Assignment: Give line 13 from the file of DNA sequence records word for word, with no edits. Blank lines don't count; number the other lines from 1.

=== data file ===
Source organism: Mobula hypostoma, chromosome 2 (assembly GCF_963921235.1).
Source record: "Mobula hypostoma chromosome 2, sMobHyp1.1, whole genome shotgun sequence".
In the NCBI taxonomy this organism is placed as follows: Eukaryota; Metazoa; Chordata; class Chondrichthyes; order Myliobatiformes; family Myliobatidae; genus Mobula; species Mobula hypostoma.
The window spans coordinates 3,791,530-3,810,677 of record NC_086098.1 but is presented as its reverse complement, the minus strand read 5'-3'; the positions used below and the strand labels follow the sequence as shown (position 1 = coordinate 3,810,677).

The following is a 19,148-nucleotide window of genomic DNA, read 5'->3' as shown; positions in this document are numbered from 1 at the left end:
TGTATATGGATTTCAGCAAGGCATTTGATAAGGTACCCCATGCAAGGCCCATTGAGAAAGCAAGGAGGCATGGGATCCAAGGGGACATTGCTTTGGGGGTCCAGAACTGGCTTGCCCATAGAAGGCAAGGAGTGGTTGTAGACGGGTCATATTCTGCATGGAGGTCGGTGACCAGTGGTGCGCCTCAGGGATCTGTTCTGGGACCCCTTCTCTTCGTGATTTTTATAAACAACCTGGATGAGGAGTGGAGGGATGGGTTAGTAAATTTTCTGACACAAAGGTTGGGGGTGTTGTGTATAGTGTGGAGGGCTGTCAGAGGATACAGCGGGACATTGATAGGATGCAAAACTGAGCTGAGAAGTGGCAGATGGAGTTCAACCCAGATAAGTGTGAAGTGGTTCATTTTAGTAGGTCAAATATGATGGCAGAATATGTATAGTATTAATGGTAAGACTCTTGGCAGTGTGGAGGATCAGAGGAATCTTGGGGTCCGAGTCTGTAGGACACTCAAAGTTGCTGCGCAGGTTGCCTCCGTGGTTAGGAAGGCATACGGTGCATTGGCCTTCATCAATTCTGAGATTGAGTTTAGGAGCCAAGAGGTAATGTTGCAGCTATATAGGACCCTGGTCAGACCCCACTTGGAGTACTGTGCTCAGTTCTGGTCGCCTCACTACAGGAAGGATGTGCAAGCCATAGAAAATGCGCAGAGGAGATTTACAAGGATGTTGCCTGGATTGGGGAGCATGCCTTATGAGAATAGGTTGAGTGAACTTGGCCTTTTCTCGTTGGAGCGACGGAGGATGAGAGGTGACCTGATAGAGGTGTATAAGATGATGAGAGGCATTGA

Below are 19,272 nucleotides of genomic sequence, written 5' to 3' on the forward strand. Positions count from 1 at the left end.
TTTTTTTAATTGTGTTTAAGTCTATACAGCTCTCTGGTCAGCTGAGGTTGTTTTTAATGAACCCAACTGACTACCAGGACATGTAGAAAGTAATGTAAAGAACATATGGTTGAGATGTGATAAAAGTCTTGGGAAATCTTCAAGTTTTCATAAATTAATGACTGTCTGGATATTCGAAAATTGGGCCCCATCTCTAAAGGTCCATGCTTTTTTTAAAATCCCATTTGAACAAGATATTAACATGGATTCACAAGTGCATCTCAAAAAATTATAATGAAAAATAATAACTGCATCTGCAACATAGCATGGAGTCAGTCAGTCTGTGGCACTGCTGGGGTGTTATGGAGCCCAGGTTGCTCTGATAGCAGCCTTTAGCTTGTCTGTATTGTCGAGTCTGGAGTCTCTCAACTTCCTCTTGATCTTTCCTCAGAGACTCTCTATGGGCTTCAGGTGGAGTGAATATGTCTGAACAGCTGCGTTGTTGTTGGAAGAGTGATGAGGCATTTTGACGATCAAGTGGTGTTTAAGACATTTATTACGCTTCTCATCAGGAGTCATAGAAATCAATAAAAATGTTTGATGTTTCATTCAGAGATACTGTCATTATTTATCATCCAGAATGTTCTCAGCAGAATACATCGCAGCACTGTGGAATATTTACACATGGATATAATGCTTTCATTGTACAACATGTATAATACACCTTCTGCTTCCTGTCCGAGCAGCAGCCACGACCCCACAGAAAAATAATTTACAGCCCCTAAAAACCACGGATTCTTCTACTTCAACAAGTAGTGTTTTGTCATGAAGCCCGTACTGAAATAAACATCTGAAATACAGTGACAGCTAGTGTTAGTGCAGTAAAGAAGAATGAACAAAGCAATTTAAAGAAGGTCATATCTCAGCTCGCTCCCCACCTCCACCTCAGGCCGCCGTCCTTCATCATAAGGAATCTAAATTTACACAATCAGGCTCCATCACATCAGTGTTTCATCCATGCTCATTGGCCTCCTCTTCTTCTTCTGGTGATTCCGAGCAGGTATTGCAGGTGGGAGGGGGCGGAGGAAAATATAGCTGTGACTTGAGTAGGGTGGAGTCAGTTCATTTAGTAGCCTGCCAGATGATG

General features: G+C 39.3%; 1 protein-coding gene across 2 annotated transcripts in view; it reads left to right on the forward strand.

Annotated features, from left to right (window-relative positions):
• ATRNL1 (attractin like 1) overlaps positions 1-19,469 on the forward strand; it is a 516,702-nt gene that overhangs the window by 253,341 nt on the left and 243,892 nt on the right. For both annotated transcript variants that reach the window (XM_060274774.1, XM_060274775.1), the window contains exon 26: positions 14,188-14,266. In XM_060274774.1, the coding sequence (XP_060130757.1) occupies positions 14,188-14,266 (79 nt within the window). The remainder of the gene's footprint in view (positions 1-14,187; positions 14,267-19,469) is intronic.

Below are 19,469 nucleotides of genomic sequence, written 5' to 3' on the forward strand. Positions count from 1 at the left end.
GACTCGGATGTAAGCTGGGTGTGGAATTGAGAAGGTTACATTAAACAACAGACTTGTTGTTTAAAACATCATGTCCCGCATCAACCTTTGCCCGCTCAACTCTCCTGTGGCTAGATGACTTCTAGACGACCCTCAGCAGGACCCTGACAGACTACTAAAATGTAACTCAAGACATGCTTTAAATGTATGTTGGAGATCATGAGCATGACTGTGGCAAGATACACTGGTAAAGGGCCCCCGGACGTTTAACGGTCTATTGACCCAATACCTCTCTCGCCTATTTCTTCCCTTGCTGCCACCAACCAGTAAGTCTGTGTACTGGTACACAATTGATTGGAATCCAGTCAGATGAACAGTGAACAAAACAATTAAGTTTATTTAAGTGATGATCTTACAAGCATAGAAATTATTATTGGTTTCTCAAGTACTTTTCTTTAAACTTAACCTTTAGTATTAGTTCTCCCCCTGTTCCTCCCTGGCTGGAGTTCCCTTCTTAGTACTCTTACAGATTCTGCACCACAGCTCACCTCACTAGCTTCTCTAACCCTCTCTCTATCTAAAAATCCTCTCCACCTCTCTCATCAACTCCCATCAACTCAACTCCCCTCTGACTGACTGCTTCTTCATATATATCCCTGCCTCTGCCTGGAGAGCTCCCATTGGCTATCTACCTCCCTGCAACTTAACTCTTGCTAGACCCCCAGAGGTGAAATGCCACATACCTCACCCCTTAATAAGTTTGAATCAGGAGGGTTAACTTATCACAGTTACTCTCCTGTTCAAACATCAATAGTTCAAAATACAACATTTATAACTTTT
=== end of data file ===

GACTCGGATGTAAGCTGGGTGTGGAATTGAGAAGGTTACATTAAACAACAGACTTGTTGTTTAAAACATCATGTCCCGCATCAACCTTTGCCCGCTCAACTCTCCTGTGGCTAGATGACTTCTAGACGACCCTCAGCAGGACCCTGACAGACTACTAAAATGTAACTCAAGACATGCTTTAAATGTATGTTGGAGATCATGAGCATGACTGTGGCAAGATACACTGGTAAAGGGCCCCCGGACGTTTAACGGTCTATTGACCCAATACCTCTCTCGCCTATTTCTTCCCTTGCTGCCACCAACCAGTAAGTCTGTGTACTGGTACACAATTGATTGGAATCCAGTCAGATGAACAGTGAACAAAACAATTAAGTTTATTTAAGTGATGATCTTACAAGCATAGAAATTATTATTGGTTTCTCAAGTACTTTTCTTTAAACTTAACCTTTAGTATTAGTTCTCCCCCTGTTCCTCCCTGGCTGGAGTTCCCTTCTTAGTACTCTTACAGATTCTGCACCACAGCTCACCTCACTAGCTTCTCTAACCCTCTCTCTATCTAAAAATCCTCTCCACCTCTCTCATCAACTCCCATCAACTCAACTCCCCTCTGACTGACTGCTTCTTCATATATATCCCTGCCTCTGCCTGGAGAGCTCCCATTGGCTATCTACCTCCCTGCAACTTAACTCTTGCTAGACCCCCAGAGGTGAAATGCCACATACCTCACCCCTTAATAAGTTTGAATCAGGAGGGTTAACTTATCACAGTTACTCTCCTGTTCAAACATCAATAGTTCAAAATACAACATTTATAACTTTT